Managing Sick Absence
It should be remembered that information relating to sickness is sensitive data under the Data Protection Act and has additional confidentiality rights. The number of day’s sick absence is not sensitive data and can, and should, be released to the line manager so that they can manage the situation. The medical reason for the absence is sensitive data and it should only be disclosed to a person authorised to process personal data and on a need to know basis. Generally, one person should be responsible for holding the sensitive data which should be kept locked or password protected.
Managing Short Term Absences
The intermittent odd days off are particularly disruptive as they are unexpected and put extra strain on other employees. The key to controlling these absences is to have good records. Most employees do not realise just how much time they have had off and being able to give dates means that the conversation moves away from defensive arguments about the scale of the problem to the standards going forward. You should pick up on these types of absences sooner rather than later as they can easily drift on and, without reinforcing the boundaries of acceptable attendance, they will tend to creep. The employee should have a return to work interview after every absence, even a day.
The return to work interview
Research has shown that a return to work interview is very effective in controlling short term absences. If nothing is said, the employee assumes, consciously or unconsciously, that this is acceptable behaviour; being put in the spotlight brings their attention to the fact that the absence has been noted by management. This is notwithstanding that it is good practice and showing a concern for employees has good motivational benefits where the employee is genuine.
A return to work interview should be conducted after all absences, even after a single day’s absence. They need not be formal, and a brief discussion in these circumstances will normally suffice as the purpose is to welcome the employee back and check:
- How they feel. Are they well enough to be working; people not being paid may return too early and if they have returned whilst unwell they may pass it on to other employees or make themselves ill for longer.
- If not already known, find out why they were away, but beware confidentiality if they don’t want to tell their line manager.
- Discuss any rehabilitation conditions on the fit note if they have one.
- If the employee has had a number of absences from work it may be wise to find out if there are any underlying medical problems causing this. Sometimes symptoms do not seem related to a lay person but a medical practitioner may recognise a medical problem which may even be a disability and will require a different approach. If the same reason is being given or the absences appear linked, then a medical report should be obtained.
- For repeated short term absences where there is no underlying medical problem then the conversation is about their lack of satisfactory attendance. (Letters)
Obtaining Medical Opinion
At some stage in the management of sickness absence, managers may need further information in order to make informed decisions about ability to work, disability, reasonable adjustments etc. Such information should only be accessed with the informed and explicit consent of the employee. The employee must be made aware of what he or she is consenting to, who will see the information and how it will be used. No GP or consultant will reveal such information without a signed consent form under the Access to Medical Reports Act 1988. (Letters)
Where the individual is to see the company doctor, there is no need in law to have the employee consent under Access to Medical Reports Act 1988, but the advice of the College of General Practitioners is that they should obtain it. The employee should be made aware of what the information will be used for and who will have access to it. There is rarely a need for a line manager to know the detailed clinical details of an illness. Problems can however arise where there is an examination at which the company doctor becomes aware of something important but finds that consent is then withheld for passing on that information. In such cases the doctor’s knowledge is deemed to be the knowledge of the organisation. This is a totally untenable position, because the line manager is unaware of the issue, which in some cases may amount in law to a disability.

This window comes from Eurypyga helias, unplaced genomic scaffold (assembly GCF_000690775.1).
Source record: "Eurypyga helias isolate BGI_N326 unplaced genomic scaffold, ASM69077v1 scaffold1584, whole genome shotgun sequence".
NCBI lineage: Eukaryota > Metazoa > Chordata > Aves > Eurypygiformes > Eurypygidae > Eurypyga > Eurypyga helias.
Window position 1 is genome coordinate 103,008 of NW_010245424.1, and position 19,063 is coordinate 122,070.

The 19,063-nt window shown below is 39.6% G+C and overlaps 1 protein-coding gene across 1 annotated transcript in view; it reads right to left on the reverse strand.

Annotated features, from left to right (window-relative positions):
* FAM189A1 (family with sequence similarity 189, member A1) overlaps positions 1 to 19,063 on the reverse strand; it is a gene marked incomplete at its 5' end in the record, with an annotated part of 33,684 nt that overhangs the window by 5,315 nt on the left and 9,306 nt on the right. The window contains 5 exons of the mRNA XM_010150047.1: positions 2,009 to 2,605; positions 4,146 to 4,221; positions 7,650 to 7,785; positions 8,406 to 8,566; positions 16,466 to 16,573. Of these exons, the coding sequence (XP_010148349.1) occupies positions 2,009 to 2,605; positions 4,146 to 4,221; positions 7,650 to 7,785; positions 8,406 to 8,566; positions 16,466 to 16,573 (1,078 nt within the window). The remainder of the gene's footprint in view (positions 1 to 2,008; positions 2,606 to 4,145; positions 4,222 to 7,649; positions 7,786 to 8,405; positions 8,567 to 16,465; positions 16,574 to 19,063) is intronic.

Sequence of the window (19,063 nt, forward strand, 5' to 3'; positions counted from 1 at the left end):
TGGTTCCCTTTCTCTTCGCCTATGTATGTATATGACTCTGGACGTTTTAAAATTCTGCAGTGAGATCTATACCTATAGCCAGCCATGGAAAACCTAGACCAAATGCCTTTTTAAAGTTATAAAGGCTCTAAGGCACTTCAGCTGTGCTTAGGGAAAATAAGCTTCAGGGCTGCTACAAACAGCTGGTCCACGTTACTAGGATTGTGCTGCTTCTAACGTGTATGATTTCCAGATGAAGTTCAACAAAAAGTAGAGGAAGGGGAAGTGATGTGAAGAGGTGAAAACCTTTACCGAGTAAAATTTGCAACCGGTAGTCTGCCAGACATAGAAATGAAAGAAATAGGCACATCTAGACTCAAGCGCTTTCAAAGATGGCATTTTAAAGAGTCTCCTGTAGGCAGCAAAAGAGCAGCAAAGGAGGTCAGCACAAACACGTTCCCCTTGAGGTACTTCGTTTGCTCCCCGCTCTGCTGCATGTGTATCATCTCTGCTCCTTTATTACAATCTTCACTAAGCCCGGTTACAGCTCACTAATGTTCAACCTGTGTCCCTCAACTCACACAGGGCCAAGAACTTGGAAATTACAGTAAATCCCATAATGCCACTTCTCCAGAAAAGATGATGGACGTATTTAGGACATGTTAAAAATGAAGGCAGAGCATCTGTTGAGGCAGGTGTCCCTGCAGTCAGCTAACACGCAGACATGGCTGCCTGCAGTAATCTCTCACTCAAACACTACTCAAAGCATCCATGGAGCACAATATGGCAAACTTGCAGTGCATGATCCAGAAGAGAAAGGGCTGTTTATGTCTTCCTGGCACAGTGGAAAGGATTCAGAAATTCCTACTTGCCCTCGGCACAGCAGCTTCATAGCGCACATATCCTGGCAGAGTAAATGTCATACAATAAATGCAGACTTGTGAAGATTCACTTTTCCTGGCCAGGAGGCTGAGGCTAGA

The most sensible way to proceed is for the internal doctor to seek consent prior to any medical and to explain how much of the information will be passed on to the line manager. If an individual gives informed consent at that stage the information can be passed to the appropriate line manager to be used for the stated purpose only. Consent cannot be later removed (the codes make this clear). If an individual refuses consent for a medical he or she should be told of the consequences, ie that any decision will be taken only on the basis of attendance or performance of the job, which may not be to their advantage. It would be difficult in such cases for an individual to claim disability discrimination when the employer had no knowledge of disability, nor could have had any.
Alternatively, the Government Fit for Work service can be used. This is a voluntary scheme which consists of two aspects, an advice line and website for employers, employees and GPs to help individuals stay in or return to work, and an assessment of employees by an occupational health professional. Under the assessment element of the scheme, once the employee has reached or is likely to reach four weeks of sickness absence, they can, with their agreement, be referred by their GP for an assessment with an occupational health professional. Issues preventing the employee from going back to work will be looked at.
Following an assessment, employees will receive a return-to-work plan with recommendations to help them get back to their job more quickly and information on how to access appropriate interventions. For more information see http://fitforwork.org/about/
Employees who have a disability can make a claim in an Employment Tribunal whilst still employed or if they believe this is to be the reason for non-recruitment or dismissal.
What is a Disability?